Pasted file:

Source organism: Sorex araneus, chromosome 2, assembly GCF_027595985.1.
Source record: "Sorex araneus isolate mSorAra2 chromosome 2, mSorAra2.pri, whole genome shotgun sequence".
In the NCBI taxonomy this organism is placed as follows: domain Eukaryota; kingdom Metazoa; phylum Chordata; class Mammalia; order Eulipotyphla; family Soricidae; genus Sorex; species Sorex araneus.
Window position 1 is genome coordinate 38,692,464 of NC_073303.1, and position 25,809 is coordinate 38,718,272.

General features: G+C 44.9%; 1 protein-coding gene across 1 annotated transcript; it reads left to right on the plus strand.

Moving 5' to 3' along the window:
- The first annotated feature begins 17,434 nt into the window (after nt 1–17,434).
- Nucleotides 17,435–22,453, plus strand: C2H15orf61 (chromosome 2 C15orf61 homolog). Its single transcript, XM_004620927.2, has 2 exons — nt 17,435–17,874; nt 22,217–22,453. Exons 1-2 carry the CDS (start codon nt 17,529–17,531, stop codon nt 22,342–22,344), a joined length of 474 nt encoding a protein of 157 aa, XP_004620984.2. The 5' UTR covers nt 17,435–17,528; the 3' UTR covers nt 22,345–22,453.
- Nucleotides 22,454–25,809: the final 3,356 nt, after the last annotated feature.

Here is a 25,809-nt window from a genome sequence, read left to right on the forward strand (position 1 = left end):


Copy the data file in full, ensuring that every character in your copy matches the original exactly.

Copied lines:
Source organism: Sorex araneus, chromosome 2, assembly GCF_027595985.1.
Source record: "Sorex araneus isolate mSorAra2 chromosome 2, mSorAra2.pri, whole genome shotgun sequence".
In the NCBI taxonomy this organism is placed as follows: domain Eukaryota; kingdom Metazoa; phylum Chordata; class Mammalia; order Eulipotyphla; family Soricidae; genus Sorex; species Sorex araneus.
Window position 1 is genome coordinate 38,692,464 of NC_073303.1, and position 25,809 is coordinate 38,718,272.

General features: G+C 44.9%; 1 protein-coding gene across 1 annotated transcript; it reads left to right on the plus strand.

Moving 5' to 3' along the window:
- The first annotated feature begins 17,434 nt into the window (after nt 1–17,434).
- Nucleotides 17,435–22,453, plus strand: C2H15orf61 (chromosome 2 C15orf61 homolog). Its single transcript, XM_004620927.2, has 2 exons — nt 17,435–17,874; nt 22,217–22,453. Exons 1-2 carry the CDS (start codon nt 17,529–17,531, stop codon nt 22,342–22,344), a joined length of 474 nt encoding a protein of 157 aa, XP_004620984.2. The 5' UTR covers nt 17,435–17,528; the 3' UTR covers nt 22,345–22,453.
- Nucleotides 22,454–25,809: the final 3,356 nt, after the last annotated feature.

Here is a 25,809-nt window from a genome sequence, read left to right on the forward strand (position 1 = left end):